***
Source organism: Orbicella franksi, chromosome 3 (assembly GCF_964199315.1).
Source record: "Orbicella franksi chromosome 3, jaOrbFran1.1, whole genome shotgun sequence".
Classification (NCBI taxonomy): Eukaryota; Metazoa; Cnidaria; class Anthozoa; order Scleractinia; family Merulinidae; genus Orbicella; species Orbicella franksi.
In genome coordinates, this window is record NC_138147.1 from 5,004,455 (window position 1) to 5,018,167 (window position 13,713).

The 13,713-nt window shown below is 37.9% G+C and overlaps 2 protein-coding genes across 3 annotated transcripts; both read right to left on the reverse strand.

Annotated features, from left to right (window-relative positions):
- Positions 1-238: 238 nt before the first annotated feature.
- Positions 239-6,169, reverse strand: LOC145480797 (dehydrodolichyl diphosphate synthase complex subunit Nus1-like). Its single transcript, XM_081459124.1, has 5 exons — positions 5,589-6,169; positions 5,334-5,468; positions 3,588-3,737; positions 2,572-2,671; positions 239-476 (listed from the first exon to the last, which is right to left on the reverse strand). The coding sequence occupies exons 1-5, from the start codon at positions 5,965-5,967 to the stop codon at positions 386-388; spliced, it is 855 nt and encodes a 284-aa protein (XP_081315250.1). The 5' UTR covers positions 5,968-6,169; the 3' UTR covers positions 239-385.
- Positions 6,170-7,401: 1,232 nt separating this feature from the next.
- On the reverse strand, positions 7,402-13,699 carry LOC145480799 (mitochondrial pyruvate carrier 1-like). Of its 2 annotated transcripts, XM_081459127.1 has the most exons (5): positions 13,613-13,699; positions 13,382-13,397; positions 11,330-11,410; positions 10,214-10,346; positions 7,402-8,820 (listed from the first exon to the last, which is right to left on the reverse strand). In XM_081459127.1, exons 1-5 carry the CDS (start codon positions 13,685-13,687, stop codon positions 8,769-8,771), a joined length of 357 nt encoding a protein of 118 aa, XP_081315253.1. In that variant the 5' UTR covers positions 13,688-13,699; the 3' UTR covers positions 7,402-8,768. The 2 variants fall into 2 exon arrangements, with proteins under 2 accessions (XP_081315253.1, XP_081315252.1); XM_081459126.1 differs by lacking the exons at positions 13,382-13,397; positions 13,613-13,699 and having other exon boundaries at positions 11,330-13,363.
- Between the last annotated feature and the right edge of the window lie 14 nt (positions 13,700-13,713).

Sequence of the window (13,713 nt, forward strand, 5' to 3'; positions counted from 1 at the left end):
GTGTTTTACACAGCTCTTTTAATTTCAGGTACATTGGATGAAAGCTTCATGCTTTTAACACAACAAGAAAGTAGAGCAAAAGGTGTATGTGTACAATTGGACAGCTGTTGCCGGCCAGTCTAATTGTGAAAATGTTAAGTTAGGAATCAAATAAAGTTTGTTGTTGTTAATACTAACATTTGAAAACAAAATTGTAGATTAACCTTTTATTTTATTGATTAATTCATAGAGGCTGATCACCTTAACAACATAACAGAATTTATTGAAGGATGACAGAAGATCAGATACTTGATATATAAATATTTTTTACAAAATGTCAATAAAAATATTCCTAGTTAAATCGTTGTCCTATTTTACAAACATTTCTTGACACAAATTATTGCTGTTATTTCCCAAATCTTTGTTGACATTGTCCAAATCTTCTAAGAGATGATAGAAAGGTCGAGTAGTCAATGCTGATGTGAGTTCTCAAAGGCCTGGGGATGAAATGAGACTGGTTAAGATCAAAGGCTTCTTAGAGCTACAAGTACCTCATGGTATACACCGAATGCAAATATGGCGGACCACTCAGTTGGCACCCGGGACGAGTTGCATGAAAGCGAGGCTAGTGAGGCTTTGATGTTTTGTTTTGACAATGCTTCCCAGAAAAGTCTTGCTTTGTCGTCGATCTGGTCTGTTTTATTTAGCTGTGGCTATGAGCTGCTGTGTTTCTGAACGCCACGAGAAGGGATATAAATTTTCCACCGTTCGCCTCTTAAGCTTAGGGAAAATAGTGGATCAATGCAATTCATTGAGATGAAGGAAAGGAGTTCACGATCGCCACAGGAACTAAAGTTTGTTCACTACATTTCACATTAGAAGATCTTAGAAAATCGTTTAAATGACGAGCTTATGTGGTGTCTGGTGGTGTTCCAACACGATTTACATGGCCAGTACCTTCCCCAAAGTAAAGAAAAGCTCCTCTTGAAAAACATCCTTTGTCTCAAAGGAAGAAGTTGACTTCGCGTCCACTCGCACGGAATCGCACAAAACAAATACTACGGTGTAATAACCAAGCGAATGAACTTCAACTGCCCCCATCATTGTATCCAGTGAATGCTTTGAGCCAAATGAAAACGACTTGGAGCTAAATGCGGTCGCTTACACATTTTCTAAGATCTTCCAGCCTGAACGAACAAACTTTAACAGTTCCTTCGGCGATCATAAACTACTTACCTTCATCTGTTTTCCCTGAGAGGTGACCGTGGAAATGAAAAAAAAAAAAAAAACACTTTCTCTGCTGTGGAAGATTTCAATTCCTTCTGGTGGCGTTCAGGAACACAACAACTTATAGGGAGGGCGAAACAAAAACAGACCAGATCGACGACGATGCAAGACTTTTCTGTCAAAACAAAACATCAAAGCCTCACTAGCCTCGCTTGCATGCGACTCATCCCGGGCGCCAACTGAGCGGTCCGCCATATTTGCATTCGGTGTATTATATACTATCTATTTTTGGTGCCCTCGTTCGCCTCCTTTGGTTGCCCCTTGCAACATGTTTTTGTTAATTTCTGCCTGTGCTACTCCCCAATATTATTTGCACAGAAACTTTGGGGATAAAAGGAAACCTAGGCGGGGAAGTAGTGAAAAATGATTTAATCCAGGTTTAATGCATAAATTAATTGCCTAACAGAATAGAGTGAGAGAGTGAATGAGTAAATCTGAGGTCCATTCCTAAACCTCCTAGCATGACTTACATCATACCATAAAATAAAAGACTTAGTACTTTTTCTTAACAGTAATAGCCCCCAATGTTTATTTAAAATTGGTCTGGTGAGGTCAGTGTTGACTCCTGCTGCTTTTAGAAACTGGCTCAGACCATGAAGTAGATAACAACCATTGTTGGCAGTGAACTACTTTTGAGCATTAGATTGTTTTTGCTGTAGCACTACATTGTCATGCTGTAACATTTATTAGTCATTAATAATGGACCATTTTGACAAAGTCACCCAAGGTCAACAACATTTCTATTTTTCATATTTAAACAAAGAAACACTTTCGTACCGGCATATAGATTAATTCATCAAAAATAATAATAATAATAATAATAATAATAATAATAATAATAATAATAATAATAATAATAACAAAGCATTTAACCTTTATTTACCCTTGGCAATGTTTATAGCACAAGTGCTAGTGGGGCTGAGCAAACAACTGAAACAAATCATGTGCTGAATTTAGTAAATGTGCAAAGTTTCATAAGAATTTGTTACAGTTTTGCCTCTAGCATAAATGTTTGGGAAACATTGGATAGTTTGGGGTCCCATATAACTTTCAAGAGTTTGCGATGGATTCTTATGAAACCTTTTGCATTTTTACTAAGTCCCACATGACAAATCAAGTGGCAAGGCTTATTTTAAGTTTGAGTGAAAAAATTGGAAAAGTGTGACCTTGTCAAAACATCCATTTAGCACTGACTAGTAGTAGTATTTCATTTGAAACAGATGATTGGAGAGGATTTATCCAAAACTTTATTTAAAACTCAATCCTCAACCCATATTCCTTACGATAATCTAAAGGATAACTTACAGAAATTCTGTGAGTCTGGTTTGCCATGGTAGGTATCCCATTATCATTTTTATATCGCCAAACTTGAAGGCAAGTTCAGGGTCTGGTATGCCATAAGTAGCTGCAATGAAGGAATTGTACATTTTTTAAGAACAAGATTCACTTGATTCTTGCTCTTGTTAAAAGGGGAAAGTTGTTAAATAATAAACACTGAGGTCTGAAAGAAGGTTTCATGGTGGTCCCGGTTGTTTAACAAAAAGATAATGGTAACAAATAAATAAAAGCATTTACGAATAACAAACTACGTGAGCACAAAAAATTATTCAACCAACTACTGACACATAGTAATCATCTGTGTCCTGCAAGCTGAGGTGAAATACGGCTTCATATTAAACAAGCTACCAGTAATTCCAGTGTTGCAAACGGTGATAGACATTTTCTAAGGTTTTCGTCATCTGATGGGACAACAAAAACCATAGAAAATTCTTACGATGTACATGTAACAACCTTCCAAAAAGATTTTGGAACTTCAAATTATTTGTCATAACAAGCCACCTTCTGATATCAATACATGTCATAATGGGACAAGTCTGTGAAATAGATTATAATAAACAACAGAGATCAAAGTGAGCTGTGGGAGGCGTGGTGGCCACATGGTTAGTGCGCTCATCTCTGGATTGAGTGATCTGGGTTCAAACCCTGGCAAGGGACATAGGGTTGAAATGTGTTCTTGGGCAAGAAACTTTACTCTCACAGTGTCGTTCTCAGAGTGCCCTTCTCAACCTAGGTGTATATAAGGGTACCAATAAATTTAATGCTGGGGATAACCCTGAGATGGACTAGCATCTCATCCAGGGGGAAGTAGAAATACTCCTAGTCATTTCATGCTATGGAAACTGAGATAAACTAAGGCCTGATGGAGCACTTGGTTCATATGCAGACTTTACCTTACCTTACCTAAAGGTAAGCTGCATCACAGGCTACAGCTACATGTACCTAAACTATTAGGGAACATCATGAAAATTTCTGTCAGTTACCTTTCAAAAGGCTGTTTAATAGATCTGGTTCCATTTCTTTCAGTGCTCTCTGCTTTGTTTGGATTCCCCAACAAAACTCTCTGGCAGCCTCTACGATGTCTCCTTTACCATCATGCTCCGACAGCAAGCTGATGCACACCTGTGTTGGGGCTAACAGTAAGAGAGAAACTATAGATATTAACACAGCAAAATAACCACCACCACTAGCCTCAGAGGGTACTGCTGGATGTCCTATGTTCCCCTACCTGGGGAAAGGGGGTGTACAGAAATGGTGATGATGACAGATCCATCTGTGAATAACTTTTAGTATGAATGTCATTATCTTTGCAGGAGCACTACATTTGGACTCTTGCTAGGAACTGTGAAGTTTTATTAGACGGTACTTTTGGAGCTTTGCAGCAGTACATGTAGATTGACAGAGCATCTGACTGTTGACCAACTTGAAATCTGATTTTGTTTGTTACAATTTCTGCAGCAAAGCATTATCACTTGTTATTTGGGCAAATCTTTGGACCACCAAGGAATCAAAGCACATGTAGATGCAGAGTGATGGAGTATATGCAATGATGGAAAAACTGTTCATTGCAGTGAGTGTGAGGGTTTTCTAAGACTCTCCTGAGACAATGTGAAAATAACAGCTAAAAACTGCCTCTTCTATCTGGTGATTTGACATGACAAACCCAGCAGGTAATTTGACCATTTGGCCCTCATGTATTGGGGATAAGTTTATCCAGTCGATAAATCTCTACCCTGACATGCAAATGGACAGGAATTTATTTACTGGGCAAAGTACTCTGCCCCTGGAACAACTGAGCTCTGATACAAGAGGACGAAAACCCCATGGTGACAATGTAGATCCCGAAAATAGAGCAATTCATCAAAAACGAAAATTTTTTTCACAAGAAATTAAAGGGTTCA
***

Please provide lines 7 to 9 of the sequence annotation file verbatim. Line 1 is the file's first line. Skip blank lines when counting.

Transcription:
- Positions 1-238: 238 nt before the first annotated feature.
- Positions 239-6,169, reverse strand: LOC145480797 (dehydrodolichyl diphosphate synthase complex subunit Nus1-like). Its single transcript, XM_081459124.1, has 5 exons — positions 5,589-6,169; positions 5,334-5,468; positions 3,588-3,737; positions 2,572-2,671; positions 239-476 (listed from the first exon to the last, which is right to left on the reverse strand). The coding sequence occupies exons 1-5, from the start codon at positions 5,965-5,967 to the stop codon at positions 386-388; spliced, it is 855 nt and encodes a 284-aa protein (XP_081315250.1). The 5' UTR covers positions 5,968-6,169; the 3' UTR covers positions 239-385.
- Positions 6,170-7,401: 1,232 nt separating this feature from the next.